Looking back over his shoulder as he turned slightly, Boze caught sight of the enemy, smoking and slipping toward the wooded terrain below. The German slammed into the ground in an oily fireball. There was no parachute.
Today, it is convenient to think of the war as a straight-line march of victories that led to Germany's defeat. It is also easy to think of the air war without considering what was happening on the ground.
Both approaches are too simple. The story of P-47 Thunderbolt pilots on the Continent ran parallel to the saga of combat soldiers on the ground. In fact, pilot one pilot referred to the Thunderbolt as "a foxhole in the sky." The landings at Normandy, the slugfest in the Falais Gap, the Battle of the Bulge, and the final victory in Europe saw ground soldiers and P-47 pilots fighting together.
Perhaps the best examples came in one of the largest battles ever fought (perhaps with the sole exception of Kursk, on the other front). A furious attack by German armies on December 16, 1944, surprised Allied troops in the Ardennes, a forested plateau in northern France that been the scene of earlier fighting in both world wars. The Germans opened the assault along a 50-mile front, initially with twenty-one infantry and armor divisions. They called it the Ardennes offensive; Americans called it the Battle of the Bulge.
Two weeks later, on January 1, 1945, the Luftwaffe launched Operation Bodenplatte (Baseplate), an air-to-ground effort against Allied airpower on the continent. Possibly 800 Luftwaffe aircraft struck about two dozen Allied airfields, including several where P-47s were based. By far the worst damage was inflicted at Y34 Metz-Frescaty airfield, where the 365th "Hell Hawks" suffered 22 P-47s destroyed and 11 damaged. But in the course of destroying a total of 122 Allied aircraft on the ground, the Germans lost 200---and while only a handful of Allied personnel lost their lives, dozens of irreplaceable German pilots perished.
For a brief, shining moment, the Luftwaffe apparently believed the New Years Day air attack had been a giant success. Anyone could have been forgiven for concluding as much after seeing the twisted, blackened, smoldering wreckage of Thunderbolts at Metz. The story of a captured German pilot illustrates how the conclusion was the wrong one.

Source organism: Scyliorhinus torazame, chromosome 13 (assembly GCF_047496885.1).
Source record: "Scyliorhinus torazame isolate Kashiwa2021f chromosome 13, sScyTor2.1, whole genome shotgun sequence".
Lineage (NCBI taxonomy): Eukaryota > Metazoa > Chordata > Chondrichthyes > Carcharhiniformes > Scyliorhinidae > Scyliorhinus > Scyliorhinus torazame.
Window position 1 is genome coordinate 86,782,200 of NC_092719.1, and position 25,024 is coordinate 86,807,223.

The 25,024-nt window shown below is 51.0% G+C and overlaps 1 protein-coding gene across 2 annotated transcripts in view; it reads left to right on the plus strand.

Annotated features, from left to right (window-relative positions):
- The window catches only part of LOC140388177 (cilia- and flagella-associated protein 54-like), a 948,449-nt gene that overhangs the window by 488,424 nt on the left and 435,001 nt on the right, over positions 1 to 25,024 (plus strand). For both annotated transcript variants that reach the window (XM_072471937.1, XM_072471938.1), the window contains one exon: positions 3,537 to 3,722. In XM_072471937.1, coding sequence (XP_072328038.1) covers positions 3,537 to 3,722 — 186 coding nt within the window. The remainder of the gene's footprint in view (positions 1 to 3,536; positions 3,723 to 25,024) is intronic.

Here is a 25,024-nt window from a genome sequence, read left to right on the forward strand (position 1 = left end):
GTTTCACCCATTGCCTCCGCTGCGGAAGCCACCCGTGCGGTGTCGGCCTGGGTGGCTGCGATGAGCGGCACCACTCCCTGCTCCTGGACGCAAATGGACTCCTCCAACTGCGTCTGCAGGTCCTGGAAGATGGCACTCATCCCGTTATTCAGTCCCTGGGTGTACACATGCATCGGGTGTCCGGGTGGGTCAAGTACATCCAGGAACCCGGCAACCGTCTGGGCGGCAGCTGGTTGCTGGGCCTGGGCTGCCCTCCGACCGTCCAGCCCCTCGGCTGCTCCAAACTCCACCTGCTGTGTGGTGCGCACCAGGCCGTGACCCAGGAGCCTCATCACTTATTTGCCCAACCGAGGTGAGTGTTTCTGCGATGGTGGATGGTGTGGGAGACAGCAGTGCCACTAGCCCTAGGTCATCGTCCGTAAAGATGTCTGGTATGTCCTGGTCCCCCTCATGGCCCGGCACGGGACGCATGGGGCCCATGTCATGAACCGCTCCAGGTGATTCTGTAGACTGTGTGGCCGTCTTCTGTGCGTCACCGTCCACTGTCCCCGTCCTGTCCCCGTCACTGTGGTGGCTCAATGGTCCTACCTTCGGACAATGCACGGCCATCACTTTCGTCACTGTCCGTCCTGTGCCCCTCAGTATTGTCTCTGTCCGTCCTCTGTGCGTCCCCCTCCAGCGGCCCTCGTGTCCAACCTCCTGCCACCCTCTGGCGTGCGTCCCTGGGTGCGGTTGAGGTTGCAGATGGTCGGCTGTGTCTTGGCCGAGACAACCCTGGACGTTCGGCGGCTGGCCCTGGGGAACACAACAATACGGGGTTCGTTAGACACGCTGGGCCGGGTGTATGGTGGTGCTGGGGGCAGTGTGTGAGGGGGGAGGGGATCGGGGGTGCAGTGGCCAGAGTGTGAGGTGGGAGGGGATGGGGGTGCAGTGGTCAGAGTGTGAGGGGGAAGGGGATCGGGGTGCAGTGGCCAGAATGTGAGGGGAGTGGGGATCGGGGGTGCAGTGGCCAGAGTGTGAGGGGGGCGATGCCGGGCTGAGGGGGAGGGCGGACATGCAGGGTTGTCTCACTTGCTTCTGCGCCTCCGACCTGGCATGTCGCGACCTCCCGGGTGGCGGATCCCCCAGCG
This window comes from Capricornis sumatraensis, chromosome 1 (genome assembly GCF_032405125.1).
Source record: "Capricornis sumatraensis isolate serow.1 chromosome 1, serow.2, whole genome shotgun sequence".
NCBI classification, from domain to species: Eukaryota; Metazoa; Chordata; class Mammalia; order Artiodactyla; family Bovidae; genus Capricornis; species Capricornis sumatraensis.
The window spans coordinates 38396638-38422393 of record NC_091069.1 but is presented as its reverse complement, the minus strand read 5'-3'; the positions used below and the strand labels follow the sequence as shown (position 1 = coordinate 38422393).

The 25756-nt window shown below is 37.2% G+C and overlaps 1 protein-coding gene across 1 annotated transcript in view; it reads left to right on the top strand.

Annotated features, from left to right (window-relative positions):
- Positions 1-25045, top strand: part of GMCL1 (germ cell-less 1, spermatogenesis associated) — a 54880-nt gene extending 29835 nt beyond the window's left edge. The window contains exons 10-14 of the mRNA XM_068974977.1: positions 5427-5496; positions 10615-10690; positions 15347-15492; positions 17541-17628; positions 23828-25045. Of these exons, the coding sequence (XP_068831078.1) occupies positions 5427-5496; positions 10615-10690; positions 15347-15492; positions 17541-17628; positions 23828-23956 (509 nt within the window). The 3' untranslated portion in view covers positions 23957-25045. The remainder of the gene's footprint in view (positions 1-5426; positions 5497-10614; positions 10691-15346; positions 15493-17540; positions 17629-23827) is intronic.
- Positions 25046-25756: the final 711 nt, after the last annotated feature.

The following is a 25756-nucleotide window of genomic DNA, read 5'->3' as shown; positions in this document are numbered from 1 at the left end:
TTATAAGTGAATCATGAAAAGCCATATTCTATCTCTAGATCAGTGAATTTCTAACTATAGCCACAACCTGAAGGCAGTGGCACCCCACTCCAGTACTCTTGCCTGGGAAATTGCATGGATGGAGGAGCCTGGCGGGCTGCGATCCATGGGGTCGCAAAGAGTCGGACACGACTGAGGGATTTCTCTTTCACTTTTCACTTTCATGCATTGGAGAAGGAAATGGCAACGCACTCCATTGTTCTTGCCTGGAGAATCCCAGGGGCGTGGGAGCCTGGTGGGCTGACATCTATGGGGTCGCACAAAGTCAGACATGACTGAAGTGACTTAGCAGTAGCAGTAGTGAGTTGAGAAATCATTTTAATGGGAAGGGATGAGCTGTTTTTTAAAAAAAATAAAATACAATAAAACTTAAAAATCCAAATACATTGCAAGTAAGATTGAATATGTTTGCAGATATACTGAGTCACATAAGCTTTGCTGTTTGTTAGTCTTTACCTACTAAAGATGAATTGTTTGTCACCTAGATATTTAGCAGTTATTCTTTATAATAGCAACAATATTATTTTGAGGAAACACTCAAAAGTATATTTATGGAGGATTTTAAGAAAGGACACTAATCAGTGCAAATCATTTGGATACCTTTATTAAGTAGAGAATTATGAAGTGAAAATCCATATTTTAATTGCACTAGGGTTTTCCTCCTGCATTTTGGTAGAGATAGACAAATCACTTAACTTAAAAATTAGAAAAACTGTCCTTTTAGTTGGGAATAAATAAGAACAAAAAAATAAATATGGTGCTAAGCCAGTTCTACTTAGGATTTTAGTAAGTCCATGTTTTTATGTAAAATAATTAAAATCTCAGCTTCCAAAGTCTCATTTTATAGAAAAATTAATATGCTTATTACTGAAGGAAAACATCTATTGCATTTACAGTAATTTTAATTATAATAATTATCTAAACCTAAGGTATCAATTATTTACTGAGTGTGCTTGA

The German was arrogant. Never mind that his Bf 109 had been shot out beneath him. He had begun the new year by parachuting into the American airfield at Metz, now lit up by the fires of burning P-47 Thunderbolts---a sprinkling of bright torches amid the gray January gloom and the dirty white snow.
Initially at least, the air attack seemed a stunning setback to American pilots, maintainers, and support troops. In the months since D-Day, most had gotten accustomed to crude living conditions, lousy weather, and a war in which Thunderbolts harried the German army at low level where a lot of metal was flying around. They were not, however, used to being attacked.
U.S. Army anti-aircraft gunners managed to shoot down eight of the sixteen Messerschmitt Bf 109s that came over that day, and the German pilot was now an American prisoner as a result. Yet he obviously believed that his side had inflicted a major blow. Standing inside 365th FG headquarters with Maj. George R. Brooking, commander of the 386th Fighter Squadron, the German jerked his thumb out the window at the burning Thunderbolts and said in perfect English, "What do you think of that?"
There was no denying the damage. But American industry had turned out nearly 100,000 warplanes in the calendar year that had just ended. Within a few days, Metz was in full operation again and factory-fresh Thunderbolts---brought down from a marshaling center near Paris---lined the ramp. There was no mistaking the corpulent shape of the distinctive P-47s.
Brooking went back to see the German, who was still being held at the base. Brooking pointed to the new planes and asked, "What do you think of that?"
It was time for a little humility. The German looked at the spanking-new aircraft, just arrived from a heartland that seemed capable of building an infinite number of them. He said, "That is what is beating us."
Robert F. Dorr is an Air Force veteran, a retired American diplomat, and the author of more than 60 books, as well as a regular column in Air Force Times newspaper.
Thomas D. Jones is a former B-52 Stratofortress pilot and NASA astronaut with four space shuttle missions, as well as the author of several books and numerous magazine articles.